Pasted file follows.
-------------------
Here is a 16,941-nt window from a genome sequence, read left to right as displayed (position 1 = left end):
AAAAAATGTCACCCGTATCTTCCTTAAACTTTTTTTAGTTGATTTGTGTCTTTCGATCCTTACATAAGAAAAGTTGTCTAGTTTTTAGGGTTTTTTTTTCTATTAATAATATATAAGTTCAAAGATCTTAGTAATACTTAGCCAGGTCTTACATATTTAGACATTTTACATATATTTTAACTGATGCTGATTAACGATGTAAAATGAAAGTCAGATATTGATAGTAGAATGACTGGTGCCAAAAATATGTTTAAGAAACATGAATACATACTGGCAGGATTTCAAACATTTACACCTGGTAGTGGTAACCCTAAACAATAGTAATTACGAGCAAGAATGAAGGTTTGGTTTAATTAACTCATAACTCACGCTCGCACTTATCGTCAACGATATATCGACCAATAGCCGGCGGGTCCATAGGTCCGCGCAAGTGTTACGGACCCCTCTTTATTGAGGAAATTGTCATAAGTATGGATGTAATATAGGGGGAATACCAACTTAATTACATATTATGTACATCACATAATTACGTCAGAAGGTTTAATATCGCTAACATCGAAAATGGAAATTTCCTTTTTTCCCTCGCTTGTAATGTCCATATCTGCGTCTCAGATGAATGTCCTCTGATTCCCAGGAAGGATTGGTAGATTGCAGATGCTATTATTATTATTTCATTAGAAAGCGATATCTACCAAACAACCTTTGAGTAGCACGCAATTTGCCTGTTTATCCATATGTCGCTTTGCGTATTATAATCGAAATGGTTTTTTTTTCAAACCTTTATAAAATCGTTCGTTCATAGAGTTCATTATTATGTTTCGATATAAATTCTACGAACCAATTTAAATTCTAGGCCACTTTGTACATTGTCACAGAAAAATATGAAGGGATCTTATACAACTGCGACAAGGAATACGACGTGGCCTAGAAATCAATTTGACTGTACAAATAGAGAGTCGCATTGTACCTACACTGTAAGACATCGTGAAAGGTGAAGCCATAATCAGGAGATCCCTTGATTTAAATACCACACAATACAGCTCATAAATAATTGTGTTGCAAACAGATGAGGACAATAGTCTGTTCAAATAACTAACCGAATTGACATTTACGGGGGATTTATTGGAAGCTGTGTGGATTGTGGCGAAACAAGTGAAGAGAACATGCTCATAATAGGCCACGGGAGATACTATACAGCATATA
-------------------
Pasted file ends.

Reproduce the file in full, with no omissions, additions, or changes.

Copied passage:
Here is a 16,941-nt window from a genome sequence, read left to right as displayed (position 1 = left end):
AAAAAATGTCACCCGTATCTTCCTTAAACTTTTTTTAGTTGATTTGTGTCTTTCGATCCTTACATAAGAAAAGTTGTCTAGTTTTTAGGGTTTTTTTTTCTATTAATAATATATAAGTTCAAAGATCTTAGTAATACTTAGCCAGGTCTTACATATTTAGACATTTTACATATATTTTAACTGATGCTGATTAACGATGTAAAATGAAAGTCAGATATTGATAGTAGAATGACTGGTGCCAAAAATATGTTTAAGAAACATGAATACATACTGGCAGGATTTCAAACATTTACACCTGGTAGTGGTAACCCTAAACAATAGTAATTACGAGCAAGAATGAAGGTTTGGTTTAATTAACTCATAACTCACGCTCGCACTTATCGTCAACGATATATCGACCAATAGCCGGCGGGTCCATAGGTCCGCGCAAGTGTTACGGACCCCTCTTTATTGAGGAAATTGTCATAAGTATGGATGTAATATAGGGGGAATACCAACTTAATTACATATTATGTACATCACATAATTACGTCAGAAGGTTTAATATCGCTAACATCGAAAATGGAAATTTCCTTTTTTCCCTCGCTTGTAATGTCCATATCTGCGTCTCAGATGAATGTCCTCTGATTCCCAGGAAGGATTGGTAGATTGCAGATGCTATTATTATTATTTCATTAGAAAGCGATATCTACCAAACAACCTTTGAGTAGCACGCAATTTGCCTGTTTATCCATATGTCGCTTTGCGTATTATAATCGAAATGGTTTTTTTTTCAAACCTTTATAAAATCGTTCGTTCATAGAGTTCATTATTATGTTTCGATATAAATTCTACGAACCAATTTAAATTCTAGGCCACTTTGTACATTGTCACAGAAAAATATGAAGGGATCTTATACAACTGCGACAAGGAATACGACGTGGCCTAGAAATCAATTTGACTGTACAAATAGAGAGTCGCATTGTACCTACACTGTAAGACATCGTGAAAGGTGAAGCCATAATCAGGAGATCCCTTGATTTAAATACCACACAATACAGCTCATAAATAATTGTGTTGCAAACAGATGAGGACAATAGTCTGTTCAAATAACTAACCGAATTGACATTTACGGGGGATTTATTGGAAGCTGTGTGGATTGTGGCGAAACAAGTGAAGAGAACATGCTCATAATAGGCCACGGGAGATACTATACAGCATATA